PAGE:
Cisco earnings fall 21%, beat expectations
NEW YORK (AP) – Cisco Systems Inc. said Wednesday that earnings fell 21 percent in its latest quarter, but the profit comfortably beat Wall Street expectations amid signs that the market is stabilizing.
CEO John Chambers said customers are "finally seeing something reasonably solid underneath their feet," and the company itself has seen order rates possibly bottom out.
The world's largest maker of computer networking gear posted a profit of $1.3 billion, or 23 cents per share, for the fiscal third quarter, which ended April 25. That was down from $1.8 billion, or 29 cents per share, in the same quarter last year.
Excluding the cost of stock-based compensation and other items, Cisco's earnings were 30 cents per share, 5 cents above the average forecast of analysts polled by Thomson Reuters.
Sales for the San Jose, Calif.-based company fell 17 percent to $8.2 billion. Analysts had expected sales of $8.1 billion.
Chambers said he expects sales for the current quarter to be down 17 percent to 20 percent from a year earlier, which works out to a range of $8.3 billion to $8.6 billion. Analysts were on average expecting sales of $8.26 billion.
Chambers said that while orders in the third quarter were below those of a year ago, they didn't deteriorate from month to month, as they have for many quarters as the world economy has stuttered.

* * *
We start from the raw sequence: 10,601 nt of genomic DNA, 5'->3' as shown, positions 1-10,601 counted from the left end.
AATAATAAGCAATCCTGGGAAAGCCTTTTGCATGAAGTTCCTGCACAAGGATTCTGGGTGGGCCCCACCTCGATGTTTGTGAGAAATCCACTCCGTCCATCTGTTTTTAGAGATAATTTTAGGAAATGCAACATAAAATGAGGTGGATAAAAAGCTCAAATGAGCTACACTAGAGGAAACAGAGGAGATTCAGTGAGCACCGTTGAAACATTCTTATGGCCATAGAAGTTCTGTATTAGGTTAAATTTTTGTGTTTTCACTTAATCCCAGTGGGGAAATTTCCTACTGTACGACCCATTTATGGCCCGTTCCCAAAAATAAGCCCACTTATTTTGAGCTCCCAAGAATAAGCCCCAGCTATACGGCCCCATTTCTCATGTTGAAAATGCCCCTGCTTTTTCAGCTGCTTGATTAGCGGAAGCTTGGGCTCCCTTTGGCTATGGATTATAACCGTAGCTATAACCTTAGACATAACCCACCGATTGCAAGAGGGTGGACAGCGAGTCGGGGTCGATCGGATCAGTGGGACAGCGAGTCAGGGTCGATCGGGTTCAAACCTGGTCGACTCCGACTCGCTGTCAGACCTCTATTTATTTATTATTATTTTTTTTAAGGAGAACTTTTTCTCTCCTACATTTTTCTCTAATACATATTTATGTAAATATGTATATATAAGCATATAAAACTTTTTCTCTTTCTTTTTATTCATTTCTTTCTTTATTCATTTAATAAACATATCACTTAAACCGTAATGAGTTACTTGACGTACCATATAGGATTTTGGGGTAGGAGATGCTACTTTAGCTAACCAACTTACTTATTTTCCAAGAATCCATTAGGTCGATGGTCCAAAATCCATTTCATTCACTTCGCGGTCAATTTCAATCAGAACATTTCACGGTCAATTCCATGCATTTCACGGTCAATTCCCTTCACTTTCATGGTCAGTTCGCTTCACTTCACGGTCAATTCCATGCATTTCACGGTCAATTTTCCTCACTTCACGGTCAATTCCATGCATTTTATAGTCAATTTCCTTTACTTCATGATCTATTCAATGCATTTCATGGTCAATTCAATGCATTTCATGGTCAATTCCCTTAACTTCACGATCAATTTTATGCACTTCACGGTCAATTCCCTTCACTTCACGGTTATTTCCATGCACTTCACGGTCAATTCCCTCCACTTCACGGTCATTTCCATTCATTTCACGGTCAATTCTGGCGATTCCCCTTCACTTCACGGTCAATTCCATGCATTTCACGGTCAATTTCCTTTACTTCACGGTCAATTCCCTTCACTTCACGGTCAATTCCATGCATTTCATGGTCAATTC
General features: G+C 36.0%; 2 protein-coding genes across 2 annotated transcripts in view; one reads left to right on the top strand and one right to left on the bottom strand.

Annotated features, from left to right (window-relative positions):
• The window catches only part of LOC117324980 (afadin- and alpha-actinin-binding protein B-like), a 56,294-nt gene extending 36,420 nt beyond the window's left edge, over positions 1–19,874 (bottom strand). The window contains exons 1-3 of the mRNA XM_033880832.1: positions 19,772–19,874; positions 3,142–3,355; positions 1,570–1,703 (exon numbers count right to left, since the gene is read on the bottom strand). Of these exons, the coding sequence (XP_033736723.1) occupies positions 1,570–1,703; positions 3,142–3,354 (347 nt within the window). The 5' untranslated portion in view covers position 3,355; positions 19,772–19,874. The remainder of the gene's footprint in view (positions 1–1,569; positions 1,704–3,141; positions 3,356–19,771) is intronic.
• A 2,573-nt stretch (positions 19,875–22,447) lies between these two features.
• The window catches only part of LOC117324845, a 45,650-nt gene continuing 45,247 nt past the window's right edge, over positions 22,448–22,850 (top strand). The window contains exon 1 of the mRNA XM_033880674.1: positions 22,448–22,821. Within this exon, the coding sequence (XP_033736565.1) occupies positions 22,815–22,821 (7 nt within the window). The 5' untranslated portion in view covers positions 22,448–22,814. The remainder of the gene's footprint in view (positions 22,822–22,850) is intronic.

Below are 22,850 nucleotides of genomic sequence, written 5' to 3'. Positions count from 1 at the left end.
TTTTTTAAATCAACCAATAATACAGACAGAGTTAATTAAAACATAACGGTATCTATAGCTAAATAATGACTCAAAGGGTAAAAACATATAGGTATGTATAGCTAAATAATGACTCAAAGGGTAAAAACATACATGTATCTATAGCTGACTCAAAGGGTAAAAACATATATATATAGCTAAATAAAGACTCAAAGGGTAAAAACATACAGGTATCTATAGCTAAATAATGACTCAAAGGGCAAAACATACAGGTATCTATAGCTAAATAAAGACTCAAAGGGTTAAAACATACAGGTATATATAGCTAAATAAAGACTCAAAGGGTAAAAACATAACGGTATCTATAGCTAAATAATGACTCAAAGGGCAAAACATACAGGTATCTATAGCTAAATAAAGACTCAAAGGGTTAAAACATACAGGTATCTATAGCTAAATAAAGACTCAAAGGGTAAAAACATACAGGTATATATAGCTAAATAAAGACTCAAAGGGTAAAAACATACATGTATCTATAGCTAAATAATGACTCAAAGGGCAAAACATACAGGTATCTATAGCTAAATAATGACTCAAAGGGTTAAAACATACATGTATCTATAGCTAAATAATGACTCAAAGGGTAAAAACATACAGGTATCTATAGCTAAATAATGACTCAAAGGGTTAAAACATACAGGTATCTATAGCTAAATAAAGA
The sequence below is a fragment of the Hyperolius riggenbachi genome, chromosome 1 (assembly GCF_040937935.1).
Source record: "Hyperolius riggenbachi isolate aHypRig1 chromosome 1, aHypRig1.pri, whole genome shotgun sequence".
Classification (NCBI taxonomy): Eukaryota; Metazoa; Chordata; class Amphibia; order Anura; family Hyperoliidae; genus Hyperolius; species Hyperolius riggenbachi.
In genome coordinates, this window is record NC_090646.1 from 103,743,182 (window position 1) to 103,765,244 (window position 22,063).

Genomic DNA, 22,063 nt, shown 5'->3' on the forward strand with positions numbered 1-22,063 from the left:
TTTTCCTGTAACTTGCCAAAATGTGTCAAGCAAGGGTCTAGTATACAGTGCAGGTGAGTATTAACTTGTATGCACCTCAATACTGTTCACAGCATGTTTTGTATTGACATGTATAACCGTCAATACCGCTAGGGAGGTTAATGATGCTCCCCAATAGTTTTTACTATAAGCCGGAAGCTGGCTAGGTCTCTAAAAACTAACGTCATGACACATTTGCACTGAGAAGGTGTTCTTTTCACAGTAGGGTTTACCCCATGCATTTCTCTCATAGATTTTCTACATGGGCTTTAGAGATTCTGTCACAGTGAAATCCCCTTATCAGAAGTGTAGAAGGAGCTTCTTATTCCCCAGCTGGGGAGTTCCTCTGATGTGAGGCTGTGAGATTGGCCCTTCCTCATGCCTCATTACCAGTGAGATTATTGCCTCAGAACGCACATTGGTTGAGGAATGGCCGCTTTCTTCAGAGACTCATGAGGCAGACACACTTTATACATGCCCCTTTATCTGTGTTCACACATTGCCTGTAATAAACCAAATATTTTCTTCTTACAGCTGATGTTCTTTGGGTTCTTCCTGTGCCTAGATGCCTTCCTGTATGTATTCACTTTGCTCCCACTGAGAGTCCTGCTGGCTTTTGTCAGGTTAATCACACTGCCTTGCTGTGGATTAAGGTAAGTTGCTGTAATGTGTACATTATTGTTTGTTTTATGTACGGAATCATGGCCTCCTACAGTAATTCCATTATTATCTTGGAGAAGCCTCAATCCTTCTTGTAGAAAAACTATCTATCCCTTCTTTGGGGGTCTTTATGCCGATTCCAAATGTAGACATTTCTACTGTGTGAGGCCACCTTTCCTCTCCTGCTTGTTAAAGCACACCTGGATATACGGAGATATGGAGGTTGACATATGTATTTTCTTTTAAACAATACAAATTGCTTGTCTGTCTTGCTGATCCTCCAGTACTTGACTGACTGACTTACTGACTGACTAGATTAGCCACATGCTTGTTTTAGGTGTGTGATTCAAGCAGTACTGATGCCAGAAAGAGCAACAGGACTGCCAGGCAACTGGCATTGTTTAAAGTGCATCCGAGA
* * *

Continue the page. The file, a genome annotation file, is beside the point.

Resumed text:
As a deliverer of capital-budget equipment, Cisco's orders have been hit hard in the economic downturn, but the company's high margins and enormous cash horde have let it power through relatively untouched.
Cisco reined in spending last fall but has avoided layoffs. A hiring freeze reduced employee head count by 760 people during the quarter, leaving it with 66,558 workers.
Bill Trussell, managing director of networking and information security at TheInfoPro, which surveys Cisco customers, said they report holding off on big projects. They're focusing their investments on things that provide an immediate return, like upgrades to support virtualization, a technology that lets one computer act like several, Trussell said.
Another area of resilient growth is videoconferencing, which can save on travel costs. A company that buys videoconferencing equipment also often needs to upgrade the data network to handle the traffic, benefiting Cisco again.
Chambers said videoconferencing orders were up 70 percent from a year earlier.